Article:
I was convinced that something good would come of my newfound addiction, and yesterday something did. Someone from SoapBoxxer pointed me toward this study about the newly discovered relationship between photosynthesis and quantum mechanics. It seems that researchers at Berkeley (yay!) have discovered a possible reason for plants' uncannily efficient use of sunlight (they're able to convert upwards of 90% of absorbed light into energy, whereas most solar panels haven't even come close to 50% efficiency yet). For a long time, how exactly they managed this was a mystery, but it seems like we've got a possible explanation now.
"We have obtained the first direct evidence that remarkably long-lived wavelike electronic quantum coherence plays an important part in energy transfer processes during photosynthesis,” said Graham Fleming, the principal investigator for the study. “This wavelike characteristic can explain the extreme efficiency of the energy transfer because it enables the system to simultaneously sample all the potential energy pathways and choose the most efficient one."
I can't stress enough how cool this is. Apparently the pigment molecules that are responsible for making the initial conversion of light energy to usable energy have a unique (so far--more on that in a bit) ability to momentarily "pause" the energy in a superposition and simultaneously explore all the possible ways the energy can be utilized. When it finds the most efficient way to utilize it, the wave function collapses into that state, and the energy gets passed on. The researchers on the project are careful to stress
For this reason, the transfer of electronic coherence between excitons during relaxation has usually been ignored. By demonstrating that the energy transfer process does involve electronic coherence and that this coherence is much stronger than we would ever have expected, we have shown that the process can be much more efficient than the classical view could explain. However, we still don’t know to what degree photosynthesis benefits from these quantum effects.
Obviously, I'm not a physicist (though reading about this stuff makes Columbia's MA in the Philosophical Foundations of Physics look mighty tempting), but it seems pretty clear that this adaptation is at least partially responsible for the very high efficiency of photosynthetic plants. Now, I'd like to take this idea a step further. What follows is PURE speculation on my part--I know there is at least one physicist in the audience, so PLEASE correct me if anything I say makes no sense.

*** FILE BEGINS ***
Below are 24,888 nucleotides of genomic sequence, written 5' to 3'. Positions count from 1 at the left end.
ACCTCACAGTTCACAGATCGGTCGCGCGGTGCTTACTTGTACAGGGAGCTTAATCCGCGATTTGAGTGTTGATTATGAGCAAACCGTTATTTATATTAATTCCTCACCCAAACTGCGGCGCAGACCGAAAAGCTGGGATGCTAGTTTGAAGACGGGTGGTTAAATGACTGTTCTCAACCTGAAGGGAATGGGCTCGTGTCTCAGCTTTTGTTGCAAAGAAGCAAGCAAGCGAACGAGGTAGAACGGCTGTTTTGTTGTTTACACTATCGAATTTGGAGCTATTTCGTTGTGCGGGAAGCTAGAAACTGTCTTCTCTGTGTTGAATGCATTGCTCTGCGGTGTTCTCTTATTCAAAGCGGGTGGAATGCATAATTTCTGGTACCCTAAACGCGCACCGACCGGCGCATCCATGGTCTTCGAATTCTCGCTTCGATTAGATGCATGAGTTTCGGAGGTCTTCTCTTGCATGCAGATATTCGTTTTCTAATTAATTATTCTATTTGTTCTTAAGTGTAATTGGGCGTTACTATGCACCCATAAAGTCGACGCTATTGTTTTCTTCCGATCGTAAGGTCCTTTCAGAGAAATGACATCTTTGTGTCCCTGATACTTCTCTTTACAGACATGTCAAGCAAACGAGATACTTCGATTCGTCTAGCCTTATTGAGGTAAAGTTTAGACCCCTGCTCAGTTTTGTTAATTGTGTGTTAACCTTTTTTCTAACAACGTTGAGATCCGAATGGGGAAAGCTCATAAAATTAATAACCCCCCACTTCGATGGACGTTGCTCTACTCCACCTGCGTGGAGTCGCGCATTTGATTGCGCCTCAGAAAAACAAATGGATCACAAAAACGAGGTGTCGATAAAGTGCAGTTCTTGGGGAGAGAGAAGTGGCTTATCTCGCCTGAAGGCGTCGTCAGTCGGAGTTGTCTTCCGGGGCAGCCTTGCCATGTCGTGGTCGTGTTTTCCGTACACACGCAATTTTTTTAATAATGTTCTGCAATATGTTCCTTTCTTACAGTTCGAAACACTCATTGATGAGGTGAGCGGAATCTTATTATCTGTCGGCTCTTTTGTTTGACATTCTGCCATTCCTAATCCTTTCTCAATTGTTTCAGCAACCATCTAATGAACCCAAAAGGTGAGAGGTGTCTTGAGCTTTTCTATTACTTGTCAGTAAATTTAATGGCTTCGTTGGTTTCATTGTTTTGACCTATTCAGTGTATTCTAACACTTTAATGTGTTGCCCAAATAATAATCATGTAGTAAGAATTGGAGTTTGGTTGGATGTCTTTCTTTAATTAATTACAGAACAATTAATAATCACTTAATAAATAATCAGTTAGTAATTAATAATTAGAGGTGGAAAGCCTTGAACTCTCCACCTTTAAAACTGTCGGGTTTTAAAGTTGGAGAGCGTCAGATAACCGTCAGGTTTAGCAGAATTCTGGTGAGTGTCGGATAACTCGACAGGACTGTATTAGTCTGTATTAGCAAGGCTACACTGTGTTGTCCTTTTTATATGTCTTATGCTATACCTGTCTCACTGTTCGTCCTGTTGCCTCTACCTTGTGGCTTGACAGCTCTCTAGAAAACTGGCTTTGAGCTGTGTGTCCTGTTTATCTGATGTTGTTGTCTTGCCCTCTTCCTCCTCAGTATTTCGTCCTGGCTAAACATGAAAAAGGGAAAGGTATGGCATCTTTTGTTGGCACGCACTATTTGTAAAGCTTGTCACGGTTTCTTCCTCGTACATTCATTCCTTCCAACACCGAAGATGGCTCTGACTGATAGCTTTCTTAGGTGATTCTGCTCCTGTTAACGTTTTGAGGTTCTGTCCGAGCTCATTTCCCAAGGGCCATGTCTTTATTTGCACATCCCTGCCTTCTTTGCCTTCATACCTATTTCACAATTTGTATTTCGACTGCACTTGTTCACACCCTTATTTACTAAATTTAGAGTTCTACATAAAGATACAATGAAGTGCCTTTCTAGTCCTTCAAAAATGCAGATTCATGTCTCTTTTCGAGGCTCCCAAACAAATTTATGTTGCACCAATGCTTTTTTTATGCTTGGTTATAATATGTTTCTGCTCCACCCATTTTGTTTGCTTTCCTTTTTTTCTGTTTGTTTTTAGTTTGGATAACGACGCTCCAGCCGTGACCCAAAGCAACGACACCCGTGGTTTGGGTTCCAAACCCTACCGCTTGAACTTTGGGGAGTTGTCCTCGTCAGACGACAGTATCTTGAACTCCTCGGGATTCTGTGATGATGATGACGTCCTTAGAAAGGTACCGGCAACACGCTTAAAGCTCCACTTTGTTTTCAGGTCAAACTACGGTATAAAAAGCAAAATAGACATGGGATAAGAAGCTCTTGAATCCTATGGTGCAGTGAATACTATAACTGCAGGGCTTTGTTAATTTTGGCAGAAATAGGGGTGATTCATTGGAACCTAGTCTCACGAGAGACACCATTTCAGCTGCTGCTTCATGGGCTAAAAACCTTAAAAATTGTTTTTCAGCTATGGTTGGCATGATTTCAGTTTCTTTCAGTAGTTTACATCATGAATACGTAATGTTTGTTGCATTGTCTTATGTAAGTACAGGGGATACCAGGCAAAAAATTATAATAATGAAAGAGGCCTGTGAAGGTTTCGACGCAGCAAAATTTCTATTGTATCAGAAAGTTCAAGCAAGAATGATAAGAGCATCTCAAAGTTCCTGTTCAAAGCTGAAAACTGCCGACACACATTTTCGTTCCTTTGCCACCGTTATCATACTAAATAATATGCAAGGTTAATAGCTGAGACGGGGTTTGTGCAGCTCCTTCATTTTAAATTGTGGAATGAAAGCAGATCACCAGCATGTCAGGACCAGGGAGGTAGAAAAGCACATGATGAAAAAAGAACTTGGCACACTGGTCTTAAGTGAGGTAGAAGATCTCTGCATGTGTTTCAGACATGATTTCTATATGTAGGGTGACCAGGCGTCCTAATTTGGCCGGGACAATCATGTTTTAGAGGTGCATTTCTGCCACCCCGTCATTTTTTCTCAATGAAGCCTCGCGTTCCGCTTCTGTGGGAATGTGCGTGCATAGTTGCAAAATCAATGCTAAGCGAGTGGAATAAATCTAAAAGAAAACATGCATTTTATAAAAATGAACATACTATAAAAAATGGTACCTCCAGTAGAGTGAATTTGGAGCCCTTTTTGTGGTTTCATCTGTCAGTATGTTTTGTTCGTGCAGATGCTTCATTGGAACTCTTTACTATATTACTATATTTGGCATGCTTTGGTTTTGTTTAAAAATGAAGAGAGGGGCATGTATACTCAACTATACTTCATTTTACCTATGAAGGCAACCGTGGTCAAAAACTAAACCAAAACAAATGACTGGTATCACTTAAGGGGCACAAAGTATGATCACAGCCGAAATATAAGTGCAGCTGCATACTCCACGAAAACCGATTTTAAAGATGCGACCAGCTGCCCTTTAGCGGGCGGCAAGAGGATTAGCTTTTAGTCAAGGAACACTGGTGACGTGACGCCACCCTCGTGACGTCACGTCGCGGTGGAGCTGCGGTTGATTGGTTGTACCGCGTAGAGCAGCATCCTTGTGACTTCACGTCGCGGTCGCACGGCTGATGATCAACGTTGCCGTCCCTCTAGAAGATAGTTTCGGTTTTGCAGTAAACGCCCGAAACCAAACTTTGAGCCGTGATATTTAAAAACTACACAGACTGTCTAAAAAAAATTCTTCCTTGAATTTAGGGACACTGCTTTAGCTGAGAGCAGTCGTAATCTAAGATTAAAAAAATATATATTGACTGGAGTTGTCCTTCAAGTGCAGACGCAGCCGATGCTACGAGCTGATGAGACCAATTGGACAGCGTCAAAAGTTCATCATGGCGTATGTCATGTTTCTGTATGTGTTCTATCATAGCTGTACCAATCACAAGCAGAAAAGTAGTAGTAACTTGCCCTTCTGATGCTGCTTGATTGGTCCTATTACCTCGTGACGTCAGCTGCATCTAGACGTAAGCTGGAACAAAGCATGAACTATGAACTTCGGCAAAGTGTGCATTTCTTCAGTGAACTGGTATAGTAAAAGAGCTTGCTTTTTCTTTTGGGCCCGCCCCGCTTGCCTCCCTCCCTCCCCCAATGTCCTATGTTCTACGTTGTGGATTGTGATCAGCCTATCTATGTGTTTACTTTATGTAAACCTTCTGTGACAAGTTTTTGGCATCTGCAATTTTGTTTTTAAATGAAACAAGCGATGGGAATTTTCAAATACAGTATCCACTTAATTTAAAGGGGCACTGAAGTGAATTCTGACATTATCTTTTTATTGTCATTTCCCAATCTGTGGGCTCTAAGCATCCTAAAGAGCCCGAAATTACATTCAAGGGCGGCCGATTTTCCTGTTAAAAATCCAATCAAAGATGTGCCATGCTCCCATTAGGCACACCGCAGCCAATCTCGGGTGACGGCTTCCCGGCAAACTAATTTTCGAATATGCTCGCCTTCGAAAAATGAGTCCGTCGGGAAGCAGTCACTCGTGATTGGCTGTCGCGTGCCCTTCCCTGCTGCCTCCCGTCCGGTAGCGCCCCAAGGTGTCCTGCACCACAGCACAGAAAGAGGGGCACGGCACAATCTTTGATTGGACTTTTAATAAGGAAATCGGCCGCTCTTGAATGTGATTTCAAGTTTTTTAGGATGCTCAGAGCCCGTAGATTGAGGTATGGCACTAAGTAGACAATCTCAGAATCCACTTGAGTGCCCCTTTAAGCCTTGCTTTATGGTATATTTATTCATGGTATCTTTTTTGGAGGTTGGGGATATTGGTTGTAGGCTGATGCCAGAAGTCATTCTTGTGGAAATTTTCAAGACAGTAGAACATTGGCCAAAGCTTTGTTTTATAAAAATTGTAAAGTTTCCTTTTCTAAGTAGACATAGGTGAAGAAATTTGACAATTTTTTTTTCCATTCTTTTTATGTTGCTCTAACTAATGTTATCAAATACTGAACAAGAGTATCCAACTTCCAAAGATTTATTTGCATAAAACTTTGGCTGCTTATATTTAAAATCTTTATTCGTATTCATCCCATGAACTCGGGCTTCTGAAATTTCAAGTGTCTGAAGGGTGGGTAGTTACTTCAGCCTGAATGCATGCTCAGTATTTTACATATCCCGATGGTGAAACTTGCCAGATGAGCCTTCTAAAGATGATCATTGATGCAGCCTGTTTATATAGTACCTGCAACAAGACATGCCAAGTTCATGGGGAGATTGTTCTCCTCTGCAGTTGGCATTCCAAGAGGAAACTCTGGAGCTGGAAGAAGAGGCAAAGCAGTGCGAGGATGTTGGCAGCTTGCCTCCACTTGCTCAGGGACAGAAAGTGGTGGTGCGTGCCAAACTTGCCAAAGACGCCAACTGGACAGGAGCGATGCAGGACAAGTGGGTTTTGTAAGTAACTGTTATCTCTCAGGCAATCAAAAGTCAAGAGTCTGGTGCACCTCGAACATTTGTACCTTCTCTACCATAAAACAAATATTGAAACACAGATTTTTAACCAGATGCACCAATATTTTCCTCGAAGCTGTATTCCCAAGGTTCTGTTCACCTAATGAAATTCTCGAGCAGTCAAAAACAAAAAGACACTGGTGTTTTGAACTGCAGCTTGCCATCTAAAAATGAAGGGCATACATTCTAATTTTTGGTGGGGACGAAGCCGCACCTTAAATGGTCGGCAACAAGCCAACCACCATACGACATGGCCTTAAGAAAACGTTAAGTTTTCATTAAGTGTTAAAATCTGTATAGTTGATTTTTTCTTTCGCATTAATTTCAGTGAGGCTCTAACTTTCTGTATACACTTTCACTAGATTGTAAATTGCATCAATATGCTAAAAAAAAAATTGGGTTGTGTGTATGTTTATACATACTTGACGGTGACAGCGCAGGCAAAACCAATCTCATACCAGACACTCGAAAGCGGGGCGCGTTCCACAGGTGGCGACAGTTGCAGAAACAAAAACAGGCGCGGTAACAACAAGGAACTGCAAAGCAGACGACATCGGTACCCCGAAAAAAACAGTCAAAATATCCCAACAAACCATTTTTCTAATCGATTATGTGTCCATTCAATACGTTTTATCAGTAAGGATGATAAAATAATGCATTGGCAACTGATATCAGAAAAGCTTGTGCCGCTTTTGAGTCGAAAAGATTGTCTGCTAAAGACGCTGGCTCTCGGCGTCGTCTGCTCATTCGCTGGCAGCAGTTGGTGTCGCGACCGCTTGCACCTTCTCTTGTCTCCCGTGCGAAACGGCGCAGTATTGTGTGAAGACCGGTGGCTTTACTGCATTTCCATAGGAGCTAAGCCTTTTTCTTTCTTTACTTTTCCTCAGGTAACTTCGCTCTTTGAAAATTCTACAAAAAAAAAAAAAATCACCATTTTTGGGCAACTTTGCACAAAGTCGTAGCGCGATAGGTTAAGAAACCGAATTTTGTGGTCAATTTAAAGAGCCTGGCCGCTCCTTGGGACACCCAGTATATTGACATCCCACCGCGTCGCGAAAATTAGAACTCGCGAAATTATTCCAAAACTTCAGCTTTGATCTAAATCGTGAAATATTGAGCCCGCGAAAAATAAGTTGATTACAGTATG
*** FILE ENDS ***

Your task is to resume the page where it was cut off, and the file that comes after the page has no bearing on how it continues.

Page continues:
I've discussed free will at some length on this blog, but I've spent very little time on Libertarianism (basically the view that we have free will in the traditional, robust, alternative possibilities sense). I've been dismissive of it as a viable philosophical position mostly because I haven't been able to see any scientifically plausible way that it could be true--most people who argue for it these days do so through an appeal to quantum mechanics, but are unable to describe how the brain might inherit the indeterminacy inherent in QM without also inheriting the randomness. This is a problem, of course, because random actions are no freer than determined ones--in order for us to really be "free" in a Libertarian sense, we have to be able to choose from multiple different paths without that choice being a random one.
Now the speculation: if chlorophyll can do this, why not the brain? If these researchers are correct, plants have evolved a mechanism to explore multiple quantum states at the same time before collapsing into the most beneficial one--what if our brains are doing something similar? Obviously, the mechanism would need to be far more complex than that involved in photosynthesis (making a rational choice doesn't seem to be just a matter of collapsing into the lowest energy state), but still: this research seems to lay some exciting groundwork for further exploration of the biological utilization of quantum mechanics. If our brains were somehow able to do something similar to this, it could potentially allow for quantum indeterminacy without quantum randomness--all possible quantum states would be open to us (indeterminacy), but which state we "collapsed" into would be dictated by something other than chance (not randomness). I'm very excited to see where this goes.